Just 62 miles east of the US city of Portland, Oregon, the Mount Hood National Forest is a block of land protecting just over 1 million acres (4,300 km2) of land. The forest protects lake, streams, mountains, and woodlands from the Columbia River Gorge all the way to the Olallie Scenic Area under the slopes of Mount Jefferson.
The forest’s namesake, Mount Hood (11,240ft/3426), is one of just 168 mountains contained within its boundaries. A major stratovolcano, Mount Hood is the highest and most prominent peak in the forest, covered with 11 active glaciers. It is a major summit of the southern Cascade Rangein the state of Oregon.
Mt. Hood is understandably the area’s most admired natural treasure. The dormant volcano is an iconic backdrop to Portland and features a half-dozen ski areas and miles of hiking trails. Over 10,000 climbers attempt the summit every year, making it one of the most-climbed glaciated peaks in the world.
In addition to Mount Hood, the forest is home to impressive summits like Crater Rock, Schreiner Peak, Lookout Mountain, Pulpit Rock, Mount Lowe.
Before the region became a national forest, the area was home to the Molalas, Kalapuyans, Chinookan Clackamas, Shinookan Wascos, Northern Paiute, Sahaptin, and Multnomah people who all consider the land to be their ancestral home.
The Multnomah people’s original name for Mount Hood, Wy’east comes from a version of a legend in which the Great Spirit Sahale’s sons, Wy’east and Pahto, burned forests and villages in a fight over Loowit, a beautiful maiden. In his anger, Sahale smote both of his sons and Loowit, creating a mountain for each of them where they died. Loowit was the original name for Mount St. Helens, while Pahto was the original name for Mount Adams.
With the arrival of European and white American settlers in the region, most of the indigenous people of the area were forced off their land and sent to reservations. Eventually, President Benjamin Harrison designated the land “Bull Run Timberland Reserve” in 1892, though land was soon added to this parcel and the name was changed to the Cascade Range Forest Reserve in 1893.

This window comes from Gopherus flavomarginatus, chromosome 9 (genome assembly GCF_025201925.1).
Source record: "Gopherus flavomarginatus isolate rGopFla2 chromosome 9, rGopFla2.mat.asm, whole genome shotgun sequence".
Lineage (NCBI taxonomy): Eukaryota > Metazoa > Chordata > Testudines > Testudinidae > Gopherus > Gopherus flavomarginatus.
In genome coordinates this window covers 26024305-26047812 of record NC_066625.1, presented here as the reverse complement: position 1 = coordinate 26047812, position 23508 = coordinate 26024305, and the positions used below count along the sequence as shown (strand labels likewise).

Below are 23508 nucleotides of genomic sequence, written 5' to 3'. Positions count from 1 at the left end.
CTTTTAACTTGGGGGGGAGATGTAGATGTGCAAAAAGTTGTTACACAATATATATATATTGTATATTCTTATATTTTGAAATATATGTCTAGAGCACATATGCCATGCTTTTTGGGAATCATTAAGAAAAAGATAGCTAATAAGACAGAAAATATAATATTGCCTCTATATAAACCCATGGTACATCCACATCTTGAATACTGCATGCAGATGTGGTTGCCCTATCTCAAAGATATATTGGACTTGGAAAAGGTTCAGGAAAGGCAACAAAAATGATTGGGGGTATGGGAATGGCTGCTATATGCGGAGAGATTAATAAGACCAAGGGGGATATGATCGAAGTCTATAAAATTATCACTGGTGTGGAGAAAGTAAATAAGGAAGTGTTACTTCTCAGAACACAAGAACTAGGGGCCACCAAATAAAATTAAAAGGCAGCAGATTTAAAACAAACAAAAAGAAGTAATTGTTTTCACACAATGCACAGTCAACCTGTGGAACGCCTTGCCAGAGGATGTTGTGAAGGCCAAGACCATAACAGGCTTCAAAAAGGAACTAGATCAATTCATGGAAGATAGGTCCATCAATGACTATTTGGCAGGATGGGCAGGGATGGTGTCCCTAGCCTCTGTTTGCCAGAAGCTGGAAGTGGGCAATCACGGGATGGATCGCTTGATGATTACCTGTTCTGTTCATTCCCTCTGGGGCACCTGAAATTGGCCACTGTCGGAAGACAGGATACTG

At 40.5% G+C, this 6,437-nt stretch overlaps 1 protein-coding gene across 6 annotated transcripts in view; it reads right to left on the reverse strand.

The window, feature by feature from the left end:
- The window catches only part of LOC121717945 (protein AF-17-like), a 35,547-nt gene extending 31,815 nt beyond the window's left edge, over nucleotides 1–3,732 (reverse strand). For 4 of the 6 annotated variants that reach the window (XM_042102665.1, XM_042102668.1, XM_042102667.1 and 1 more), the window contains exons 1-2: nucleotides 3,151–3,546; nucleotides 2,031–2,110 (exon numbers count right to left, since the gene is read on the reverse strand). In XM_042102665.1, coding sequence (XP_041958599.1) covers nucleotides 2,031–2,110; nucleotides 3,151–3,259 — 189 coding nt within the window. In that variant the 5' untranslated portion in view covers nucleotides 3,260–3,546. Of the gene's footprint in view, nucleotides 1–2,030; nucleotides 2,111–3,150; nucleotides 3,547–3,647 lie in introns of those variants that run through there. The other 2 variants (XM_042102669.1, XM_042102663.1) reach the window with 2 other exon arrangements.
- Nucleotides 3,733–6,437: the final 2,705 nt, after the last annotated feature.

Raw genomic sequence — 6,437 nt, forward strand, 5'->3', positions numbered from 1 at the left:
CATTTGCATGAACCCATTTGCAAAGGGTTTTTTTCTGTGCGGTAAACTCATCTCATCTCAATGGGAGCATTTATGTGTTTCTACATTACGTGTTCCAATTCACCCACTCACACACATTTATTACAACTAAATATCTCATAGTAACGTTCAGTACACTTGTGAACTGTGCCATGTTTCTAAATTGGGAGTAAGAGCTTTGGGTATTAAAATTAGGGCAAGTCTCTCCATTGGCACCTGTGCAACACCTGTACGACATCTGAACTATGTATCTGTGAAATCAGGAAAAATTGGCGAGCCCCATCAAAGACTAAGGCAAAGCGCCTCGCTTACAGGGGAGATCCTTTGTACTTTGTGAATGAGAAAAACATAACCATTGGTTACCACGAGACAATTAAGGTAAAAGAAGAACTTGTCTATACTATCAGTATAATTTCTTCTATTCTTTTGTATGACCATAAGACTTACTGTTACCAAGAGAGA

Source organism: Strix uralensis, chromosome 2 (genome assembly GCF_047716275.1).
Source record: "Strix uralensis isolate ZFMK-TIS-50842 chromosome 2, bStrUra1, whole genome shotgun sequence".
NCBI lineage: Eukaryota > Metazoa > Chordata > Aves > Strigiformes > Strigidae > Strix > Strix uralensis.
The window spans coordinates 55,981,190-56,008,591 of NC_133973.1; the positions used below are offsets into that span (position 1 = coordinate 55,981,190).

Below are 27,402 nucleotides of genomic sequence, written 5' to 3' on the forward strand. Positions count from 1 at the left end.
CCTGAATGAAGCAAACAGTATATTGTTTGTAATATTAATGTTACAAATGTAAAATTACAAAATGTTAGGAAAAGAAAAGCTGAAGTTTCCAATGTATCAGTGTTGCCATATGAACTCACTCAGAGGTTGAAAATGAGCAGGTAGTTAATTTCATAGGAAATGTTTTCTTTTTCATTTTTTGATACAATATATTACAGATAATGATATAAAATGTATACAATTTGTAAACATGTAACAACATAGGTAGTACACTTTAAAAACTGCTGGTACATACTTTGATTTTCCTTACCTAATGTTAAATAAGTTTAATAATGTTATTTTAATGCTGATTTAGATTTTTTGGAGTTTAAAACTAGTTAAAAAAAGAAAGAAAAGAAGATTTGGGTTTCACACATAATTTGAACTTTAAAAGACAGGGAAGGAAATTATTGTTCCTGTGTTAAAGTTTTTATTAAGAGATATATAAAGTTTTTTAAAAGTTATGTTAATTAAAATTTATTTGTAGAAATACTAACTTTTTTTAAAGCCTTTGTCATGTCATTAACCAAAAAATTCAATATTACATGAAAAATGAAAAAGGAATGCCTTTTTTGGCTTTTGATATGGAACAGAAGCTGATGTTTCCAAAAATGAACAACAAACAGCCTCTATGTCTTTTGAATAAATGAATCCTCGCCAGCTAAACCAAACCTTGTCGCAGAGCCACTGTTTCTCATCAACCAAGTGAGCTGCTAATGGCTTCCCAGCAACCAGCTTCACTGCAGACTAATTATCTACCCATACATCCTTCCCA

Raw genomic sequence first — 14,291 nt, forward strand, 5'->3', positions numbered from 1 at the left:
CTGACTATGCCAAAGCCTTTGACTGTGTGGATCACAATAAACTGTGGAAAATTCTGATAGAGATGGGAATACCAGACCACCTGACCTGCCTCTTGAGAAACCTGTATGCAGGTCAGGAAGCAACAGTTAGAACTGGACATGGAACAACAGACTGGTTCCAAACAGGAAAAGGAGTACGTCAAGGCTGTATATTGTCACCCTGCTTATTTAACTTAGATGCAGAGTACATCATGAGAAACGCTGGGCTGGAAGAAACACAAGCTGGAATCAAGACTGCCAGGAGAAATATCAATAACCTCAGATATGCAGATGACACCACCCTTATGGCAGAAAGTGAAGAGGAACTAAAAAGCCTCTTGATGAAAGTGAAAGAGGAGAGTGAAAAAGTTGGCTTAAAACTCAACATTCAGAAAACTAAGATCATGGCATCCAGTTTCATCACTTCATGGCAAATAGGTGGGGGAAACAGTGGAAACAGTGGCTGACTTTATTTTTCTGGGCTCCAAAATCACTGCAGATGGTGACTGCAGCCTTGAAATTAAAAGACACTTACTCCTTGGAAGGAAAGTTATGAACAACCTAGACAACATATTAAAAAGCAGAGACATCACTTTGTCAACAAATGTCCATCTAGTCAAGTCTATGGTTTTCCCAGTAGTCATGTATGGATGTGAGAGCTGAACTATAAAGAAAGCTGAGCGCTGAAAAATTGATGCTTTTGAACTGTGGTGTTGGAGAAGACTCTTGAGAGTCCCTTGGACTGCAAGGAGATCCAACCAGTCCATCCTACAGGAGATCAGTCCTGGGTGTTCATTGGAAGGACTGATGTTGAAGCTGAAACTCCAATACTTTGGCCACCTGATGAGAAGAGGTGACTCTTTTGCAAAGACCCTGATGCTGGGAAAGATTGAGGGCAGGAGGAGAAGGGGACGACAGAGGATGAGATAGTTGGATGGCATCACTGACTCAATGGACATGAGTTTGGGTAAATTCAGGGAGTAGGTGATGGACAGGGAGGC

This large forest reserve was broken up into smaller forests in 1908, thereby establishing the Oregon National Forest under the jurisdiction of the National Forest Service. In 1924 the forest was renamed, yet again, and called the Mount Hood National Forest.
By that time the land was quite popular among outdoor recreationalists, thanks, in no small part, to the role of the automobile, which allowed people to easily get to the forest’s picnic grounds and campsites. During the Great Depression, the Civilian Conservation Corps (CCC) built a number of new campgrounds and recreation sites int eh National Forest, including Timberline Lodge.
As World War II rolled around, however, the focus of Mount Hood National Forest was no longer recreation but timber and mineral extraction to aid in the war effort. After the war, visitor numbers skyrocketed, reaching an average of 4 million tourists per year in the forest’s 100 developed campgrounds, 5 ski areas, and 812 miles of trails.
Mount Hood is one of the most visited and beloved National Forests in the country and receives over four million visitors each year. To protect the Forest from deforestation and logging, several campaigns have been created to encourage legislators to designate the Forest and nearby Columbia River Gorge as a National Park. National Park designation has the potential to expand public access and recreation opportunities in the forest.
Eight Wilderness areas can be found in the Mount Hood National Forest – Badger Creek, Bull of the Woods, Clackamas, Lower White River, Mark O. Hatfield, Mount Hood, Roaring River, and the Salmon-Huckleberry Wilderness. Each wilderness area provides ample outdoor recreation opportunities including fishing, camping, hiking, biking, boating, skiing, and even berry picking.
Here are some of the top trails in Mount Hood National Forest:
Located near the base of Mount Hood, this 2.1 mile trail takes you through beautiful old growth forest along the Salmon River as you make your way past gigantic cedars and small sandy beaches. A perfect year-round activity!